Common asparagus beetle

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Common Asparagus Beetle
Crioceris asparagi.jpg
Scientific classification
C. asparagi
Binomial name
Crioceris asparagi

The common asparagus beetle (Crioceris asparagi) is an important pest of asparagus crops both in Europe and in North America. Asparagus is its only food plant. The beetle is about half a centimeter long, metallic blue-black in color with cream or yellow spots on its red-bordered elytra. The larvae are fat gray grubs with dark heads.

The adult beetles and the larvae strip the needle-like leaves off the asparagus fronds, depriving the plants of the ability to photosynthesize and store energy for future years. They also chew the spears and lay generous amounts of eggs on them, making the crop unmarketable. The larvae feed on the plants for a few weeks, then drop to the ground to pupate. One year may see two or three generations of the beetle. The adults overwinter in a dormant state underground or in nearby leaf litter.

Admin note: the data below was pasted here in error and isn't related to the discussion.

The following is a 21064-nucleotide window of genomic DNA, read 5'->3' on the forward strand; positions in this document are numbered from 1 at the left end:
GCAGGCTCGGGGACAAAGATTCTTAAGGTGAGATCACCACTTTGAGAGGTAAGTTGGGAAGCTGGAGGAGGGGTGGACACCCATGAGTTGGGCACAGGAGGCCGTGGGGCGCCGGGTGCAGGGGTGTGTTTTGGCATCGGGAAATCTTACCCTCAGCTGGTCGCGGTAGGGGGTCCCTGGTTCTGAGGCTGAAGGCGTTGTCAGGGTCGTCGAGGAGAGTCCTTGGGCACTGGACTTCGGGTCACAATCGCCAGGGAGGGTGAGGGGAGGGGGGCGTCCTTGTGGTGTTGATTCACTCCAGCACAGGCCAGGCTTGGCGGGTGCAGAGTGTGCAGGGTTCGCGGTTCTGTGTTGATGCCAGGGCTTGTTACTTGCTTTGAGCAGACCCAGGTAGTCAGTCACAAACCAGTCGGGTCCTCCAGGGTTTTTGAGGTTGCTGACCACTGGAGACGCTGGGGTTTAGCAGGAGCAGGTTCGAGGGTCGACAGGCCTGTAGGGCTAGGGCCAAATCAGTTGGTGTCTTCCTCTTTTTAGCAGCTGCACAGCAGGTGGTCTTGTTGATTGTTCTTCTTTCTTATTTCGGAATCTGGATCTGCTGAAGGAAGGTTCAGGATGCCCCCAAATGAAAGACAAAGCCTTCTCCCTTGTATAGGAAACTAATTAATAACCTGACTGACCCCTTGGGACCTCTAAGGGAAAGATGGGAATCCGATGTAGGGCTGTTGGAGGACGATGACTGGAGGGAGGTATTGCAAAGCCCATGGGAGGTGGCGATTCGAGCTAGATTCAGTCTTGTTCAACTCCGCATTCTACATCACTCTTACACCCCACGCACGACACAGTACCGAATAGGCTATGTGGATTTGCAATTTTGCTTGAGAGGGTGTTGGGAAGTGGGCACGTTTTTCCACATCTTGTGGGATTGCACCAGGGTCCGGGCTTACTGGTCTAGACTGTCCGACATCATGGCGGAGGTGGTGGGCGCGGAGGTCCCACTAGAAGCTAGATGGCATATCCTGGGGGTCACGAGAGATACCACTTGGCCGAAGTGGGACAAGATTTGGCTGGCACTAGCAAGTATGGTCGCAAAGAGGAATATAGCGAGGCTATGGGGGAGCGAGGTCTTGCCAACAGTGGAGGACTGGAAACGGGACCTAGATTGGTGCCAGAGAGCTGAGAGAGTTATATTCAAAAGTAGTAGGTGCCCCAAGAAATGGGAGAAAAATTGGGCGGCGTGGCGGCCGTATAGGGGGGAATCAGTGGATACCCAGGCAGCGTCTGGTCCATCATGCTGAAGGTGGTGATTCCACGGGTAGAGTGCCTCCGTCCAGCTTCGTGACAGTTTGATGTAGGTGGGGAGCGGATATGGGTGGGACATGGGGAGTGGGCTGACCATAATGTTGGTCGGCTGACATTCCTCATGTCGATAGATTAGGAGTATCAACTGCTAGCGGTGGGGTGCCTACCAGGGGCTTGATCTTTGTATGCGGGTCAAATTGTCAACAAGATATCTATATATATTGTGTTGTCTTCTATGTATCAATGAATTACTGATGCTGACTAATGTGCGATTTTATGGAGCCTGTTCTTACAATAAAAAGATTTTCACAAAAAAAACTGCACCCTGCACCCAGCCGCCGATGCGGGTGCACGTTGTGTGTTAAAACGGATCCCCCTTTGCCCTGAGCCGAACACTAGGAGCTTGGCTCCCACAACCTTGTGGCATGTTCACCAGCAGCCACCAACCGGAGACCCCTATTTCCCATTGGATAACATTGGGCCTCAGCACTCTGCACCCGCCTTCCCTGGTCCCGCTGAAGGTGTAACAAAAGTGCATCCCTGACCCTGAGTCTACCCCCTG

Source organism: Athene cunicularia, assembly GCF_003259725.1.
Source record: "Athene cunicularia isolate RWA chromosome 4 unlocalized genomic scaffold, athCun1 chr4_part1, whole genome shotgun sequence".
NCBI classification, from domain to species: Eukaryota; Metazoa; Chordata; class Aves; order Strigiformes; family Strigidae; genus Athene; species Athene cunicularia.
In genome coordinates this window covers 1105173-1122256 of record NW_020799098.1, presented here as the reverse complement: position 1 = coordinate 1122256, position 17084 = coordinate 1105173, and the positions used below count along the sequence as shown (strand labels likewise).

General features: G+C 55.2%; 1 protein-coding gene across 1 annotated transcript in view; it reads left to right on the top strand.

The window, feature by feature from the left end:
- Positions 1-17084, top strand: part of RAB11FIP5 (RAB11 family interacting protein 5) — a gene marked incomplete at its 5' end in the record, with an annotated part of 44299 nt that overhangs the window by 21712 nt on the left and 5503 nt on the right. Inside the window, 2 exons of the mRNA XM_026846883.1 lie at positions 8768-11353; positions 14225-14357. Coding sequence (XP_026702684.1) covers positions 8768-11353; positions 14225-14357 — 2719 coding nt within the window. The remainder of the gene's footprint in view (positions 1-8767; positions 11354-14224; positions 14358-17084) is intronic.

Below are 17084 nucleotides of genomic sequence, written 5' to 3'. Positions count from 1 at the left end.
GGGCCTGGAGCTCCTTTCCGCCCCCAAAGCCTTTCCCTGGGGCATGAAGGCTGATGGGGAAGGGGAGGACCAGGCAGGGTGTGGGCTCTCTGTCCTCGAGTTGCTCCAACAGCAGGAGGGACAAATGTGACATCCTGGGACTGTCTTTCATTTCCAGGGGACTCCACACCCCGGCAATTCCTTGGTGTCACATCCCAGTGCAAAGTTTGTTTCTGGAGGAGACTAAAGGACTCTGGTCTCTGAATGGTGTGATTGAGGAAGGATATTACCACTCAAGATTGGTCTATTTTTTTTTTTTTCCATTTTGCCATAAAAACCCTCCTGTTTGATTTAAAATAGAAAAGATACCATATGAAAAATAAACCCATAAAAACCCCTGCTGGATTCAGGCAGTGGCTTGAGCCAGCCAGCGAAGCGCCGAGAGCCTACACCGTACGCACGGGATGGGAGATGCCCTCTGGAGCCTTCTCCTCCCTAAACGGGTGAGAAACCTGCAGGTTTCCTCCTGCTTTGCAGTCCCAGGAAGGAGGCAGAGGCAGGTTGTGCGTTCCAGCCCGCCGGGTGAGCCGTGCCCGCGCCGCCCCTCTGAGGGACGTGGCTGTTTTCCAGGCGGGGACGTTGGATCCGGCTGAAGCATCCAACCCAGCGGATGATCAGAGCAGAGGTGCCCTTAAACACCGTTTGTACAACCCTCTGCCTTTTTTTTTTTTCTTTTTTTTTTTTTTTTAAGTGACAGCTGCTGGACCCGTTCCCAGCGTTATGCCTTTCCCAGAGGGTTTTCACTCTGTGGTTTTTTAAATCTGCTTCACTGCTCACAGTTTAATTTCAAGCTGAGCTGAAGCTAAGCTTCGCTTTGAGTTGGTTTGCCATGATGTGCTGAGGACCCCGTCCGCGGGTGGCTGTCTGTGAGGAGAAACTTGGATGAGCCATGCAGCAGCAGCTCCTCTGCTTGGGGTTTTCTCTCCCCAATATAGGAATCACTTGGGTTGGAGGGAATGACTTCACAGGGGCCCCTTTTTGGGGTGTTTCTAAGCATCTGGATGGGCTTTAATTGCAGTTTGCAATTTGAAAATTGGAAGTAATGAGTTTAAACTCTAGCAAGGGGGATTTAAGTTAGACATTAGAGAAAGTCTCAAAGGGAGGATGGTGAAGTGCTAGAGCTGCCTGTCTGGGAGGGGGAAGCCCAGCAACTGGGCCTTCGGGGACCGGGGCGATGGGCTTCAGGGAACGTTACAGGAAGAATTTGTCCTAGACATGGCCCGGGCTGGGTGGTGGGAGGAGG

Various insecticides are licensed for control.

The parasitic wasp, Tetrastichus coeruleus, occurring mainly in the United States and Europe, can cause up to 71% mortality in the field and has been successfully used for biological control.[2][3]

The similar spotted asparagus beetle (Crioceris duodecimpunctata) is also a pest as an adult, feeding on tender shoots and leaves, but since the larvae feed only on the asparagus berries it is not considered to be as important.


  1. ^ "Crioceris asparagi". Integrated Taxonomic Information System.
  2. ^ Capinera, J. L.; Lilly, J. H. (1 February 1975). "Bionomics and biotic control of the asparagus beetle, Crioceris asparagi, in western Massachusetts". Environmental Entomology. 4: 93–96.
  3. ^ Morrison, William R. "The Common Asparagus Beetle and Spotted Asparagus Beetle (Coleoptera: Chrysomelidae): Identification, Ecology, and Management". JOURNAL OF INTEGRATED PEST MANAGEMENT. 5.